I’m of two minds about the new The Little Mermaid remake? Reboot? We need a word for the animation-to-live-action movie reinvention, as they’re becoming more and more of a thing. Even if Super Mario Brothers went the opposite direction, to much success.
Actually, I’m of three minds, the third relating to whether or not I should blog about something as timely as a movie currently in theaters. It will mess up my usual timeline: two weeks plodding through 300 words a day followed by two months to edit. I’m not going over it with a fine-toothed comb, or really even improving it one iota. But editing doesn’t help my daily word count, so I wait forever, then just do a quick once-over.
The last step of my normal blogging process is to think of the perfect quip about five minutes after posting it.
I suppose I could wait until The Little Mermaid comes out on Disney+, but at the rate they’re going, the window between that and when they yank it off said service is probably smaller than its existence in theaters. As Daughter continues her candlelight vigil for The Mysterious Benedict Society. I haven’t even told her Flora & Ulysses got yanked, too.
I saw the movie in question when it opened on Memorial Day weekend. Not sure I was overly thrilled to see it. The original, while groundbreaking at the time, kinda pales in comparison to the animated musicals it spawned. The message of wooing a man by looking pretty and shutting the fuck up hasn’t really aged well, either. Although I suppose it’s no worse than Beauty and the Beast, which tells us that true love can only grow through abusive outbursts sprinkled with a bit of Stockholm Syndrome.
That being said, Beauty and the Beast was stunningly beautiful as one of the last non-CGI animated movies. Or maybe it was the first CGI animation? That ballroom scene is still breathtaking.
Thus I was very interested in Hermione and the Beast (I don’t have to italicize it if it’s a bullshit title, right?), the first of these newfangled non-animations. Nonimation? Trademark, motherfucker!
Hermione and the Beast was fine. Still haven’t shown it to Daughter, since animated Beast is much more child-friendly than CGI Beast.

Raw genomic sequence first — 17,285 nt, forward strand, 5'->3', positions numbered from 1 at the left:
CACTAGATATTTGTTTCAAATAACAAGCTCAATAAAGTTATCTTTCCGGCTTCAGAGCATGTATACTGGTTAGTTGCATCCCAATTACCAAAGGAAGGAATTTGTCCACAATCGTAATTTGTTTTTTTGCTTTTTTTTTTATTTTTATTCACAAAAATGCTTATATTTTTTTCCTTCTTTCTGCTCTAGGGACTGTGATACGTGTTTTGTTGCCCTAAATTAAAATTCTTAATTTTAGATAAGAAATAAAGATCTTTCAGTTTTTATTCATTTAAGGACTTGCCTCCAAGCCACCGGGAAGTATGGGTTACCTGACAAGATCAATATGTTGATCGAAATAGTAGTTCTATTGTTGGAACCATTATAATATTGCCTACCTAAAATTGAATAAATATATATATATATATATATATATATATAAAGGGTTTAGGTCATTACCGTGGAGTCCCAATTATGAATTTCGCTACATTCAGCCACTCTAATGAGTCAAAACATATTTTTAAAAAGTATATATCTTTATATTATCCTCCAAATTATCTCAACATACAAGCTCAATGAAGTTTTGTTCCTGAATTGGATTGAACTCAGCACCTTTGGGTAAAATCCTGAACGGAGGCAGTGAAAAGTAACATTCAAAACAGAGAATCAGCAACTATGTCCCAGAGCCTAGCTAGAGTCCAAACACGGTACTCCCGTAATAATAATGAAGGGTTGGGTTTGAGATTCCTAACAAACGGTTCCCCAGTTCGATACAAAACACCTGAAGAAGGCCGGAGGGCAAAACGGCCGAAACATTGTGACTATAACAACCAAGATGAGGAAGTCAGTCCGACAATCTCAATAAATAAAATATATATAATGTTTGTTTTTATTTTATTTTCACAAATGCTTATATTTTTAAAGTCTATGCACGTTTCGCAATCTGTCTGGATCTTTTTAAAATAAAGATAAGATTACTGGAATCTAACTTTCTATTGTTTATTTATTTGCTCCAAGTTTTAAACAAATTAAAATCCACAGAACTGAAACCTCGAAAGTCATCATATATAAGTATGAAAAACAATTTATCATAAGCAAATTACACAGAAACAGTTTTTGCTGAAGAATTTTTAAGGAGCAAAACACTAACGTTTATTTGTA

I haven’t seen the Aladdin remake, but it’s certainly on the radar. We saw the stage play in New York, which I assume the live-action movie steals some extra songs and visuals from. I’m sure at some point I’ll watch it and try to swallow my Comic Book Guy “Worst Robin Williams ever!” comments for Will Smith. I like the Fresh Prince (I side with Chris Rock after their kerfuffle, but that doesn’t negate Will Smith being a great actor), but the reports are that instead of turning Genie into a Will Smith character (which, ironically, is how it’s played on Broadway), he tried too hard to play Robin Williams, which ain’t in his sizable repertoire. But again, I haven’t seen the movie, so I’m the last person who should be reviewing it. Unless it’s social media, then we can totally get in arguments without reading the articles we’re arguing about.
The one live-action remake I haven’t seen, and have little interest in seeing, is The Lion King. The reasons why dovetail into my first mind about The Little Mermaid, which correlates with the first half of the movie. Or the bottom half of the mermaid. Because when it was a tail, I might as well be watching a cartoon.
The Lion King, you might be surprised to learn, features animals. (Sorry, should that have come with a spoiler alert?) So the “live-actionness” of it is… computer animation. Sure, we’ve had the complicated technology to make animals appear as if they’re talking since Mr. Ed. It’s called peanut butter. But I don’t think they trained a capuchin monkey to hold a baby lion aloft to an adoring crowd of other lions.